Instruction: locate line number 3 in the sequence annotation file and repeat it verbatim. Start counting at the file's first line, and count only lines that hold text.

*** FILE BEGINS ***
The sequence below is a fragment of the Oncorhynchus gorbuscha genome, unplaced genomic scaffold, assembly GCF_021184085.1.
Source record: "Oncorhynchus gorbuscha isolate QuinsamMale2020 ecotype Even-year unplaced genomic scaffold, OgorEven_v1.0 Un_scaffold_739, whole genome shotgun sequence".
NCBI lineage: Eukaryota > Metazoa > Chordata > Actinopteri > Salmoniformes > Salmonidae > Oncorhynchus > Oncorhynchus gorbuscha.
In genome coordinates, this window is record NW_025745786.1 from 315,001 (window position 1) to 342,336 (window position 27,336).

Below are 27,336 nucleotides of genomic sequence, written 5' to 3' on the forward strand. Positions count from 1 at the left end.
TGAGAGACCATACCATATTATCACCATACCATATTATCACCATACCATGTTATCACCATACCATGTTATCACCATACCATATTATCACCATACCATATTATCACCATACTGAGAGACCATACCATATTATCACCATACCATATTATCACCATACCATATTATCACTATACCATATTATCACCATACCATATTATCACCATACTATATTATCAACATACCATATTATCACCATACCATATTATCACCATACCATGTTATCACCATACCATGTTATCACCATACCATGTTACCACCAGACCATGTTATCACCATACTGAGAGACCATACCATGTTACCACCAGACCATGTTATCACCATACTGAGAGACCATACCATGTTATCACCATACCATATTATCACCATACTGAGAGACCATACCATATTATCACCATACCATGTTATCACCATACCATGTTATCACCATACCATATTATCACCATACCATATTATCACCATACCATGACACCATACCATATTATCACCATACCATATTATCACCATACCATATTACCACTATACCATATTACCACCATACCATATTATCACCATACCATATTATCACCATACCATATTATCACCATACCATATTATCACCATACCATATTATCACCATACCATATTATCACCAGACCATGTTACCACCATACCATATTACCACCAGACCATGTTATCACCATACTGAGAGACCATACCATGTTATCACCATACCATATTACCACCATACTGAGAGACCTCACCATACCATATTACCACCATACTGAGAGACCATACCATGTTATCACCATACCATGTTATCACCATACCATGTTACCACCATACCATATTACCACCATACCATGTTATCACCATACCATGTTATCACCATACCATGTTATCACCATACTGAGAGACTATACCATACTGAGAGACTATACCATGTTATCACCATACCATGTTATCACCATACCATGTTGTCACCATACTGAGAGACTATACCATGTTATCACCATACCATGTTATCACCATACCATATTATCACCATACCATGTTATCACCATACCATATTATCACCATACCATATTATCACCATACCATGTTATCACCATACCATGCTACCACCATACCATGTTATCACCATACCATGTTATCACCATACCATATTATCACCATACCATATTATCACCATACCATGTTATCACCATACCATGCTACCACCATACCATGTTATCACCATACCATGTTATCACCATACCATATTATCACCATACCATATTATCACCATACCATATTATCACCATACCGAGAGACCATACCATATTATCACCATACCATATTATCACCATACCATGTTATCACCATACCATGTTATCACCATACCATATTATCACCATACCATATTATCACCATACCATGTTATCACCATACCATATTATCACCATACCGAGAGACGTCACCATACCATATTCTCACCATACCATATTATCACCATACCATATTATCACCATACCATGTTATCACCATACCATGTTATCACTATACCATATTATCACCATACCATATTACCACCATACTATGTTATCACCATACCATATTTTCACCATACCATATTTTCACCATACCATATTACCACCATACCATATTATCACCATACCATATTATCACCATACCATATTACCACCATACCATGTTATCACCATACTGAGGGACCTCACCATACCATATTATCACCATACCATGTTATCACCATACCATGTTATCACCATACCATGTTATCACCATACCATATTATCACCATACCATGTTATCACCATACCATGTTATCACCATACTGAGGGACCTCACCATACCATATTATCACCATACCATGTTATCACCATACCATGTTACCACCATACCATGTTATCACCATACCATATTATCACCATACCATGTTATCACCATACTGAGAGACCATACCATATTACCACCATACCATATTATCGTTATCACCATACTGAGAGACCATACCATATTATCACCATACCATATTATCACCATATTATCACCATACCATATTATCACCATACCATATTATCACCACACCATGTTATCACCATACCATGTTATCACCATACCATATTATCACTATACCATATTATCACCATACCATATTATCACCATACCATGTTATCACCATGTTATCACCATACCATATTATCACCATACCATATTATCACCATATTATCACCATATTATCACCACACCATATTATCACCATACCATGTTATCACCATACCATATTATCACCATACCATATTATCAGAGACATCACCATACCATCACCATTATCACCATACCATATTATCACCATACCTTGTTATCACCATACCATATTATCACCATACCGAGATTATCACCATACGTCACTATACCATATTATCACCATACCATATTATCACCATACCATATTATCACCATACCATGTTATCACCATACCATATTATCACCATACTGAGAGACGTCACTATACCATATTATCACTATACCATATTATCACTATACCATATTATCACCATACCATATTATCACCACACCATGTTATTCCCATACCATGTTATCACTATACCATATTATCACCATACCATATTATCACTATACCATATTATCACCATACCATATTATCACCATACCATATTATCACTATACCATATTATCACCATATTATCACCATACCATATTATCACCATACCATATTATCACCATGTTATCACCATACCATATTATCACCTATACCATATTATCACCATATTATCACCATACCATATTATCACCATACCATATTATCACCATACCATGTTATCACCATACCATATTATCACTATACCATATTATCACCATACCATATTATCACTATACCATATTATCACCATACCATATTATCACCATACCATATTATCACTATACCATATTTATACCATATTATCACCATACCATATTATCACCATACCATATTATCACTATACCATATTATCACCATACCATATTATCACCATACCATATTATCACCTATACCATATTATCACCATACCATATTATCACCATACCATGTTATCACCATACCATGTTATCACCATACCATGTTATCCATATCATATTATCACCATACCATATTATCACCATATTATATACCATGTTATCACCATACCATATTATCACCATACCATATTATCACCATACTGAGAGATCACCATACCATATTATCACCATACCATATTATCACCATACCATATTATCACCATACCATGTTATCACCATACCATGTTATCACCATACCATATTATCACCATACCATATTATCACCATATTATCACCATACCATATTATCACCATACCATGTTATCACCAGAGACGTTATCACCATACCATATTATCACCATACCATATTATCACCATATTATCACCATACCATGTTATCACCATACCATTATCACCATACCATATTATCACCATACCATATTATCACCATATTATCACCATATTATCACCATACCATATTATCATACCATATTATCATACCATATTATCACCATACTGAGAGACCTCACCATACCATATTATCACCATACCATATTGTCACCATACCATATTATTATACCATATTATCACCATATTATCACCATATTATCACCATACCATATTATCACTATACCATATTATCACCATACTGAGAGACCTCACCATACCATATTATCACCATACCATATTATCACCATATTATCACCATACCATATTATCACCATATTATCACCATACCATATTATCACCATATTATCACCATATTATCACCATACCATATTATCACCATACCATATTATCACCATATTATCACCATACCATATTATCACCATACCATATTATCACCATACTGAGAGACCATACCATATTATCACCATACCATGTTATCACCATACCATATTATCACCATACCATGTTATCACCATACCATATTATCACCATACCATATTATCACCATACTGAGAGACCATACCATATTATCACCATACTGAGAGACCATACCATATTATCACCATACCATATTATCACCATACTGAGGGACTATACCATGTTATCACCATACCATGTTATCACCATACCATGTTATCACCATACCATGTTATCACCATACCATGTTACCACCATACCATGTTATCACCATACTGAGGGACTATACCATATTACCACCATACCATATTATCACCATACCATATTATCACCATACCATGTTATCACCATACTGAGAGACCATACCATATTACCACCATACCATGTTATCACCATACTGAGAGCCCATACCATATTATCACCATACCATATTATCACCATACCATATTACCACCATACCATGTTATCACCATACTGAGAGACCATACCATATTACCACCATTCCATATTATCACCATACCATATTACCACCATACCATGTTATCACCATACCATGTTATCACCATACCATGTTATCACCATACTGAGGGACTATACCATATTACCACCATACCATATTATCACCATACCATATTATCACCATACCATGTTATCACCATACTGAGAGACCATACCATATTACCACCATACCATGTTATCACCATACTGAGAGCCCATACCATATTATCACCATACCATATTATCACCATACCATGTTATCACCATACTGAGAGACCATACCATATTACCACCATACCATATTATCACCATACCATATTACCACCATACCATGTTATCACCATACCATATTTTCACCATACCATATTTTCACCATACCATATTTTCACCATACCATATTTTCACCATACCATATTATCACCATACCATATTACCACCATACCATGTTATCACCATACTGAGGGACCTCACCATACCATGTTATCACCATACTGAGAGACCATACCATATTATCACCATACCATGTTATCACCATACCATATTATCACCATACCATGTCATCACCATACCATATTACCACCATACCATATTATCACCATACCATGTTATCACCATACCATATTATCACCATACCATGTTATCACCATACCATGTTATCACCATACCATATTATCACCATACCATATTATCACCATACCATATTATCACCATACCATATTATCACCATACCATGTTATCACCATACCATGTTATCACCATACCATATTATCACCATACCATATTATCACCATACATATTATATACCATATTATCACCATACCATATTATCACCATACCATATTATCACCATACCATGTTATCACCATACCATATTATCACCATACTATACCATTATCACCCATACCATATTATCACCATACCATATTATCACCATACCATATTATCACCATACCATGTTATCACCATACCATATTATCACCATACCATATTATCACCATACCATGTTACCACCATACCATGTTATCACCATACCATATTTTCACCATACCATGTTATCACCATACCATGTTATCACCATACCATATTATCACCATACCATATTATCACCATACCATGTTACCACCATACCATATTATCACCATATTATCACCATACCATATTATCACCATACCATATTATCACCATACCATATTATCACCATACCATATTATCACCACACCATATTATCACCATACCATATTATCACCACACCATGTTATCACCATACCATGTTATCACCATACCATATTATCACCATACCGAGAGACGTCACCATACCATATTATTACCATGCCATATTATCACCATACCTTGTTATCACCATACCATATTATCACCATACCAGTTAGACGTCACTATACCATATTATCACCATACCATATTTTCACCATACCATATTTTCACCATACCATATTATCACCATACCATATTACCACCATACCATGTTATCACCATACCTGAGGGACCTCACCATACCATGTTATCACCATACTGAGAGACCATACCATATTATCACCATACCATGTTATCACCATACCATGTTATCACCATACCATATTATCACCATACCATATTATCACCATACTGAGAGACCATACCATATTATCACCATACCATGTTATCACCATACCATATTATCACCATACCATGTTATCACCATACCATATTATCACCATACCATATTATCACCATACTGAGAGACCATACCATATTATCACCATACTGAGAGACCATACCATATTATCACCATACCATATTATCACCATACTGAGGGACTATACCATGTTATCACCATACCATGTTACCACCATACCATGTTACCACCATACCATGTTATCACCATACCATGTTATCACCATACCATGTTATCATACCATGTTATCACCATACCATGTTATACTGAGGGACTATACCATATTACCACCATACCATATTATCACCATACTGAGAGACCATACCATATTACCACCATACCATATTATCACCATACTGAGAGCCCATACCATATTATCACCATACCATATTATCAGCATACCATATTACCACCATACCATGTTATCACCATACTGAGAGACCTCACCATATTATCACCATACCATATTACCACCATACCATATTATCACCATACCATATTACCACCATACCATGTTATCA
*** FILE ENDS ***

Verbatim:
NCBI lineage: Eukaryota > Metazoa > Chordata > Actinopteri > Salmoniformes > Salmonidae > Oncorhynchus > Oncorhynchus gorbuscha.